Last week, on my way to Greenfield, Massachusetts, I learned there were a pair of westward freights heading over the old Boston & Maine Fitchburg route.
Pan Am’s EDRJ (East Deerfield to Rotterdam Junction) was nearly ready to depart East Deerfield yard, while empty autorack train symbol 287 (coming from Ayer, Massachusetts) was to run around it and proceed west first.
I opted for a different angle, deciding to make photos from the passenger platform built to serve Amtrak’s Vermonter in 2014.
I made these views with my FujiFilm X-T1 fitted with 18-135mm zoom lens.
Thin morning cloud/haze helped soften the effects of backlighting at this location.
Subtle control in post processing can really make a difference.
These images were adapted from the camera RAW files. I adjusted shadow contrast among other small changes to further balance for backlighting.
The BIG CHASE: Pan American Southern’s EDRJ, November 2013.
In yesterday’s post, I waxed nostalgic about the old Boston & Maine, illustrating it with images made around East Deerfield on November 21, 2013.
One of the highlights of the day was midday westbound freight, train symbol EDRJ (East Deerfield to Rotterdam Junction) that departed the yard on the Hoosac Tunnel route.
One of my favorite railway activities in the 1980s was a good westward chase on the old B&M. Nothing made this better than a good consist of locomotives. Last Wednesday was like stepping back 30 years. (Sort of).
As we’d say, ‘To the River’ (meaning ‘to the Hudson’).
Although we only got as far as the Vermont-New York state line before the light faded, the spirit of the chase (and chases from year’s gone by) was with us.
Thinking up new ideas everyday takes a lot of effort, so today, I’ll rely on clichés and old ideas with a new twist to fill the gap.
Back in the day, in the 1980s, I’d wander up to the Boston & Maine at East Deerfield where I’d photograph trains on well-worn rights-of-way led by first and second generation EMDs. I was thrilled to find freight trains on the move!
The poor ‘ol B&M had seen better days. New England had been in industrial decline since World War I. It was my understanding that the old phrase ‘it’s gone south,’—meaning ‘it’s gone to the dogs’—originated when New England’s textile industries began closing and heading to the Carolinas and Georgia. (Never mind Southeast Asia, China and what not).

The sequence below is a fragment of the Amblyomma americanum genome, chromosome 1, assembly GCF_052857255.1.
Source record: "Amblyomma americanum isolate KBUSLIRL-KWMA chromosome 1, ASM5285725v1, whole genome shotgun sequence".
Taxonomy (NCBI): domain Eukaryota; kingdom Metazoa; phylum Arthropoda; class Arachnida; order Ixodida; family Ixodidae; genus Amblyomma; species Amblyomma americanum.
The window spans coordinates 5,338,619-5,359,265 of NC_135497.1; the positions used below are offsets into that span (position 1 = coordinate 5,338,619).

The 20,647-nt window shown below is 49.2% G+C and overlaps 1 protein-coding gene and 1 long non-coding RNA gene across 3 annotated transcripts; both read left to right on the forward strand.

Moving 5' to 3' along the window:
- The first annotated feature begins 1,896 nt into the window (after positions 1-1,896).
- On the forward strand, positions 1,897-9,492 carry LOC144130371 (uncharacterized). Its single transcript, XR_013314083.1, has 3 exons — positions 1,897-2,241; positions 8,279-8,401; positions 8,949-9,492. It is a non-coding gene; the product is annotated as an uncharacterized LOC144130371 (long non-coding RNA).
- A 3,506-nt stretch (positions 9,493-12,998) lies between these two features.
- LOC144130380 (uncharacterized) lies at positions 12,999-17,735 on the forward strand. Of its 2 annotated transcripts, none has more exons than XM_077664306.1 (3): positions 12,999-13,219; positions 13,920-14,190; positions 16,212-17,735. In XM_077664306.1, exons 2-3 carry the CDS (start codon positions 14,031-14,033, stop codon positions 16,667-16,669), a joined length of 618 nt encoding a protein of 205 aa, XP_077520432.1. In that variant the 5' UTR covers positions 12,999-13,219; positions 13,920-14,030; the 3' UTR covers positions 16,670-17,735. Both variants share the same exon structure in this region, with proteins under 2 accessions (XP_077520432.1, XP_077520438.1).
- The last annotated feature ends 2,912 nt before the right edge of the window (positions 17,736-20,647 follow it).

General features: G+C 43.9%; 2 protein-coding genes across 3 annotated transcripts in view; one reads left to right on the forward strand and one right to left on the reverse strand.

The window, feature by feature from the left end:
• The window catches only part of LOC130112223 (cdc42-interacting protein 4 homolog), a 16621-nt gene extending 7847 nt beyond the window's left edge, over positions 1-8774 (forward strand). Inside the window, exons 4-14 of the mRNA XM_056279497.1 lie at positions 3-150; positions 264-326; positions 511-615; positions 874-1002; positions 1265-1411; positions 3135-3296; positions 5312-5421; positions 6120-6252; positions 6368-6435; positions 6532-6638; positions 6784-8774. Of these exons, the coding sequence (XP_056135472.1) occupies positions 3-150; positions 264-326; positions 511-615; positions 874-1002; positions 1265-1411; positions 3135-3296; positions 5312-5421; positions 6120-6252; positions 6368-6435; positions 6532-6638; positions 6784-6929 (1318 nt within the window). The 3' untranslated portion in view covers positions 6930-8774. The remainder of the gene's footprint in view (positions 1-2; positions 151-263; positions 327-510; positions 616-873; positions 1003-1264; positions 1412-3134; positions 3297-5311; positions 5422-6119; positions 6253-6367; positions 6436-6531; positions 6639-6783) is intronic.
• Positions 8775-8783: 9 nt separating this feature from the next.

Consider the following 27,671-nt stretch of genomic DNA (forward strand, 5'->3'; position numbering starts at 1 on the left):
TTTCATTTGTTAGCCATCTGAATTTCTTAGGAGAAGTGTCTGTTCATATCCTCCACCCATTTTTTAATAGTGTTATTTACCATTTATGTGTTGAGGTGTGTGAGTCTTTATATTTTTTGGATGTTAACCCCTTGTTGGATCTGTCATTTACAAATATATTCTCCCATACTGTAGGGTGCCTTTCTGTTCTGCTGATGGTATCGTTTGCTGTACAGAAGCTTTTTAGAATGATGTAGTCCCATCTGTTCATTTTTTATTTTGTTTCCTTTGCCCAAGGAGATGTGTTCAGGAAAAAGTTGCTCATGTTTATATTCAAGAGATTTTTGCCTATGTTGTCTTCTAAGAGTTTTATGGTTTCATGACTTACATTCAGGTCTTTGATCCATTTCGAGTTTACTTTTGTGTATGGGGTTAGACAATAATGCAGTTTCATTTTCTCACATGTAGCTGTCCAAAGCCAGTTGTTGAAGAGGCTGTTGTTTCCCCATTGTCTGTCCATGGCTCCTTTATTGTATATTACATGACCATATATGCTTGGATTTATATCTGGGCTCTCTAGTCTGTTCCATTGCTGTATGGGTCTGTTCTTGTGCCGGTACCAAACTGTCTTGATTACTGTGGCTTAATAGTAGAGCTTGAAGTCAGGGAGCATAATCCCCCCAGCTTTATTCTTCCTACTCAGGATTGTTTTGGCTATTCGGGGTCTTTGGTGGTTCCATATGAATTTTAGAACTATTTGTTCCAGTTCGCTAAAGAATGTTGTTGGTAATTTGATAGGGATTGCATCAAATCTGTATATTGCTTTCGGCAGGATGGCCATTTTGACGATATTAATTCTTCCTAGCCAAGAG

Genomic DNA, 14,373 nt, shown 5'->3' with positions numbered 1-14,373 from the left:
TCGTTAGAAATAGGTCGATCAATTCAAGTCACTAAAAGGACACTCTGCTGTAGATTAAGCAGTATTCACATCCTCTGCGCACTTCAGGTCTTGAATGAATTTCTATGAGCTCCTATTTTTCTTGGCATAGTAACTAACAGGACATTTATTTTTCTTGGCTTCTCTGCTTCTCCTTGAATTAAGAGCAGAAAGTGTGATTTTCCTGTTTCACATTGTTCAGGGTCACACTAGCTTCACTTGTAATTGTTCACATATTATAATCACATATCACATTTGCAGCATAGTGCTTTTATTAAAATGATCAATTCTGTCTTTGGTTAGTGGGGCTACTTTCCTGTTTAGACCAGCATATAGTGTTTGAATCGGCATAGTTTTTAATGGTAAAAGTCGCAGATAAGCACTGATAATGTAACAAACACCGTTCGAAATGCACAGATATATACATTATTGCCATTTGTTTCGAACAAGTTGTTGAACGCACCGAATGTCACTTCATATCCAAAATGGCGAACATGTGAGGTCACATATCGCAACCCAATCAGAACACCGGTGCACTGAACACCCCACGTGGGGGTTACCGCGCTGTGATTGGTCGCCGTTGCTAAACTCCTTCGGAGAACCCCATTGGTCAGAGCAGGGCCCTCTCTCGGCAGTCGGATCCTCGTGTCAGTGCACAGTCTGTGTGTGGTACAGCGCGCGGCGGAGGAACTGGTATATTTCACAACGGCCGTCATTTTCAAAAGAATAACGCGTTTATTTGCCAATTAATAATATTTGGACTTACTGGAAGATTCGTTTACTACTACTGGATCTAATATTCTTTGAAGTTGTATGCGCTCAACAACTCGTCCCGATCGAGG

Guilford Transportation came about and melded Maine Central with B&M and briefly with D&H. For a few years the railroad was really busy. Traffic was on the upswing, new intermodal trains were introduced, and run-through locomotives from D&H, Maine Central, as well as Norfolk & Western/Norfolk Southern became common.
Then a souring passed over the scene. ‘All that glitters is not gold’, as they say (paraphrasing an English poet), and the well-trodden paths to the Hoosac Tunnel and along the Connecticut quieted for a time.
Things changed again with the dissolution of Conrail. Now Guilford is Pan American Railways and Pan Am Southern. Metallic blue paint has begun to replace charcoal and orange. And traffic is on the rise.
Yet to me, while there’s been some changes, the old B&M is a throwback to another time.
Yes, there’s a few new signals, some new welded rail here and there, and some nice fresh ties. Many of the old searchlight signals and signal bridges are gone and here and there the tracks have been trimmed back. But the B&M has the appearance of retro railroad. It’s like classic rock with spin.
Last week, on November 21, 2013, my old friend Paul Goewey and I went up to East Deerfield. It was like old times. First and second generation EMD diesels were moving freight in every direction while decaying vestiges of New England industry could still be found at every turn.
Just sayin’ it seems to me that at the end of the day, it is what it is, and MORE!